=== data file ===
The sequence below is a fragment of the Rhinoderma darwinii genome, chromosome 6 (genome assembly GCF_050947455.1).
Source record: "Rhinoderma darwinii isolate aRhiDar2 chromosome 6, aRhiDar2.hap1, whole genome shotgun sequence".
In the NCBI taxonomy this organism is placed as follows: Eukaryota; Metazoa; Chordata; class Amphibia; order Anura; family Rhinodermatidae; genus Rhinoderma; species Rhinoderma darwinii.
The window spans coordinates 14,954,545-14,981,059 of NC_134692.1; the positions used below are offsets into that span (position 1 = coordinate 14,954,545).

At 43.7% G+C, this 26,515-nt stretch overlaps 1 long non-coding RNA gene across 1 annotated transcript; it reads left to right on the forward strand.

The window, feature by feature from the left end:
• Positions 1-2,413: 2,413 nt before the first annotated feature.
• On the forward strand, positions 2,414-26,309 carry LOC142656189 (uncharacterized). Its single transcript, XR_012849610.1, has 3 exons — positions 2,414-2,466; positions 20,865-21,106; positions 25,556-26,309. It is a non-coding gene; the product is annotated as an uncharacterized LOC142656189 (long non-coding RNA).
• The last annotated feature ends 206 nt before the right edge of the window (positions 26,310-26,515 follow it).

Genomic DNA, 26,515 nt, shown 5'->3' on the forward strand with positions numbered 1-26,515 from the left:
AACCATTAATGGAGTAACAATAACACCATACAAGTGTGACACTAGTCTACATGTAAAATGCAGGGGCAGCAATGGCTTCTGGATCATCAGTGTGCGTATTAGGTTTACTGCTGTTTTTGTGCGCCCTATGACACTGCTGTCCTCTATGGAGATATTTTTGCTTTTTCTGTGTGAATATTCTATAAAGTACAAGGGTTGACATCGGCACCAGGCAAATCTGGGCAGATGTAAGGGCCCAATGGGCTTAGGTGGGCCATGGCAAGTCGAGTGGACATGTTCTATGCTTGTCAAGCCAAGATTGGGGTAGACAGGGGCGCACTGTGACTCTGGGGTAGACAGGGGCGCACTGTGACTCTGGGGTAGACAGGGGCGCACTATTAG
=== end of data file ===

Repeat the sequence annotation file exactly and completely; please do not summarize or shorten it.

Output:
The sequence below is a fragment of the Rhinoderma darwinii genome, chromosome 6 (genome assembly GCF_050947455.1).
Source record: "Rhinoderma darwinii isolate aRhiDar2 chromosome 6, aRhiDar2.hap1, whole genome shotgun sequence".
In the NCBI taxonomy this organism is placed as follows: Eukaryota; Metazoa; Chordata; class Amphibia; order Anura; family Rhinodermatidae; genus Rhinoderma; species Rhinoderma darwinii.
The window spans coordinates 14,954,545-14,981,059 of NC_134692.1; the positions used below are offsets into that span (position 1 = coordinate 14,954,545).

At 43.7% G+C, this 26,515-nt stretch overlaps 1 long non-coding RNA gene across 1 annotated transcript; it reads left to right on the forward strand.

The window, feature by feature from the left end:
• Positions 1-2,413: 2,413 nt before the first annotated feature.
• On the forward strand, positions 2,414-26,309 carry LOC142656189 (uncharacterized). Its single transcript, XR_012849610.1, has 3 exons — positions 2,414-2,466; positions 20,865-21,106; positions 25,556-26,309. It is a non-coding gene; the product is annotated as an uncharacterized LOC142656189 (long non-coding RNA).
• The last annotated feature ends 206 nt before the right edge of the window (positions 26,310-26,515 follow it).

Genomic DNA, 26,515 nt, shown 5'->3' on the forward strand with positions numbered 1-26,515 from the left:
AACCATTAATGGAGTAACAATAACACCATACAAGTGTGACACTAGTCTACATGTAAAATGCAGGGGCAGCAATGGCTTCTGGATCATCAGTGTGCGTATTAGGTTTACTGCTGTTTTTGTGCGCCCTATGACACTGCTGTCCTCTATGGAGATATTTTTGCTTTTTCTGTGTGAATATTCTATAAAGTACAAGGGTTGACATCGGCACCAGGCAAATCTGGGCAGATGTAAGGGCCCAATGGGCTTAGGTGGGCCATGGCAAGTCGAGTGGACATGTTCTATGCTTGTCAAGCCAAGATTGGGGTAGACAGGGGCGCACTGTGACTCTGGGGTAGACAGGGGCGCACTGTGACTCTGGGGTAGACAGGGGCGCACTATTAG